The complex legal analysis of balancing open justice and lifetime anonymity
A recap of the Venables jurisdiction
25 March 2021
In the recent case D & F v Persons Unknown , Mrs Justice Tipples granted an order permanently preventing the identification of two young women convicted of murdering a woman in 2014.
The claimants sought a lifelong anonymity injunction in order to prevent them from being identified as the murderers of vulnerable victim, Angela Wrightson. The claimants were children at the time that the crime was committed and were, therefore, referred to as “D” and “F” which has maintained their anonymity since 11 December 2014.
The case generated significant public outrage and social media activity at the time that the minors committed the murder. Both claimants were sentenced to life imprisonment for their crime and told they must serve a minimum of 15 years behind bars. However, as F was now 18 years old and D was approaching 18, an application was made to revoke the section 39 anonymity order granted by the Children and Young Persons Act 1933.
Both claimants sought lifelong anonymity injunctions from the High Court to prevent them being identified after the section 39 orders lapsed when they turned 18. The arguments raised in favour of continuing anonymity surrounded the vulnerability of both claimants. D suffered from mental health issues, including depression and F had a persisting emotionally unstable personality disorder and a genetic predisposition to developing mental health difficulties. Both had a history of self-harming and suicidal thoughts, with F having attempted suicide in the past.
Psychologists expressed the concern that if their identities were to be revealed, it could be psychologically damaging and may increase their risk of self-harm, suicide or even impact their rehabilitation.
The court considered the balance between ECHR rights contained in Article 2 (right to life) Article 3 (prohibition of torture, and "inhuman or degrading treatment or punishment"), Article 8 (right to respect for their private and family life) and Article 10 (right to freedom of expression).
The High Court also considered the scope of the “venables jurisdiction”. This derives from the case of Venables v News Group Papers Ltd  EWHC 494 (Fam) but Tipples J noted at , that this present case appeared to be the first case under the Venables jurisdiction where the risk of death or serious physical harm came from the applicants themselves, rather than from others.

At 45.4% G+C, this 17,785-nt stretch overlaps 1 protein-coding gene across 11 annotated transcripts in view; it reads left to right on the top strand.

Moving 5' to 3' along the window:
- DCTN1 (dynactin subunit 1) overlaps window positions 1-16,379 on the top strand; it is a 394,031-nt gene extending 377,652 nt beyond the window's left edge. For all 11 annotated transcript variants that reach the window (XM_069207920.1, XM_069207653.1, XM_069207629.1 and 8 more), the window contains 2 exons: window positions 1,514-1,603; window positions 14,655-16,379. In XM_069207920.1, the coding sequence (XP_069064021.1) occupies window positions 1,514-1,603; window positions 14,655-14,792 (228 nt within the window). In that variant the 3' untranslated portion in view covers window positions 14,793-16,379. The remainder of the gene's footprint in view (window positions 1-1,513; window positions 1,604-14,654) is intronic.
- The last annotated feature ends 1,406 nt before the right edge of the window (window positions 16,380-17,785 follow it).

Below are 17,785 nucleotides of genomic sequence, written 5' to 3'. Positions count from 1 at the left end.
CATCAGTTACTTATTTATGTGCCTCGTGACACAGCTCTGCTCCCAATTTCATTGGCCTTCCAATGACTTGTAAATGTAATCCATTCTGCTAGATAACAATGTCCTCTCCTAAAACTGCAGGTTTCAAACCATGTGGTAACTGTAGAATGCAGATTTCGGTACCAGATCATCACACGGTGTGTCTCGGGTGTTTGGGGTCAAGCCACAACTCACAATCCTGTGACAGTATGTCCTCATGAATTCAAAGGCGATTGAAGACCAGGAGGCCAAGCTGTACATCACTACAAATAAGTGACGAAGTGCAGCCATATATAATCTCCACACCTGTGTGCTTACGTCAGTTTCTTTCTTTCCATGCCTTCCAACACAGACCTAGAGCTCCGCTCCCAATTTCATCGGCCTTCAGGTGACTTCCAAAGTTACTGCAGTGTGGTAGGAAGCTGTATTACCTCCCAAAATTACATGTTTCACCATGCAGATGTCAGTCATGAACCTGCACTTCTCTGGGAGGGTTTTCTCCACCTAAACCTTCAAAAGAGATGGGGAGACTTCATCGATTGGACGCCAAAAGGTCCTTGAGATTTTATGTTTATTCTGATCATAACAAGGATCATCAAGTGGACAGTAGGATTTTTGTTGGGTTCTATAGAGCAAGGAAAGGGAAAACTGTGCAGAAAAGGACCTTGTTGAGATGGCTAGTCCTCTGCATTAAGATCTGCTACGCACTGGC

The High Court emphasised their duty under section 6 of the Human Rights Act 1998 to take reasonable measures for the protection of the citizen against threat and violation of what are known as “fundamental, non-derogable” rights under Articles 2 and 3 of the ECHR. It was found that Articles 2 and 3 would be engaged if the risk of serious physical harm, torture or death upon revealing the identities of the claimants would be a 'real and immediate risk'. This was also deemed to include a risk that comes from the actions of the individual themselves.
Consequently, the High Court was under a duty to take all reasonable steps to exercise the Venables jurisdiction to prevent serious self-harm or death of a mentally vulnerable person who is under the State’s care and control.
In order to protect a person's Article 2 and 3 rights, the Venables jurisdiction had to cover circumstances where the offender was:
- A person suffering from a mental disorder.
- In state custody because of a crime committed as a child.
- At risk of self-harm or suicide which would be materially increased by the consequences of revealing their identity.
The court then considered the rights set out under Article 10 ECHR but was not prepared to follow the approach set out in A (A Protected Party) v Persons Unknown  EWHC 3295 (Ch) and Venables which balanced Articles 2 and 3 against Article 10 rights.
Tipples J determined that, if she found Articles 2 and/or 3 to be engaged, she was bound by the decision of the Divisional Court in RXG v Ministry of Justice  QB 703 (applying A v BBC  1 AC 588) not to balance these against any countervailing Art.10 rights (at ). This case surrounded Britain’s then-youngest terrorist who instructed an Australian jihadist to launch attacks on Anzac Day in 2015.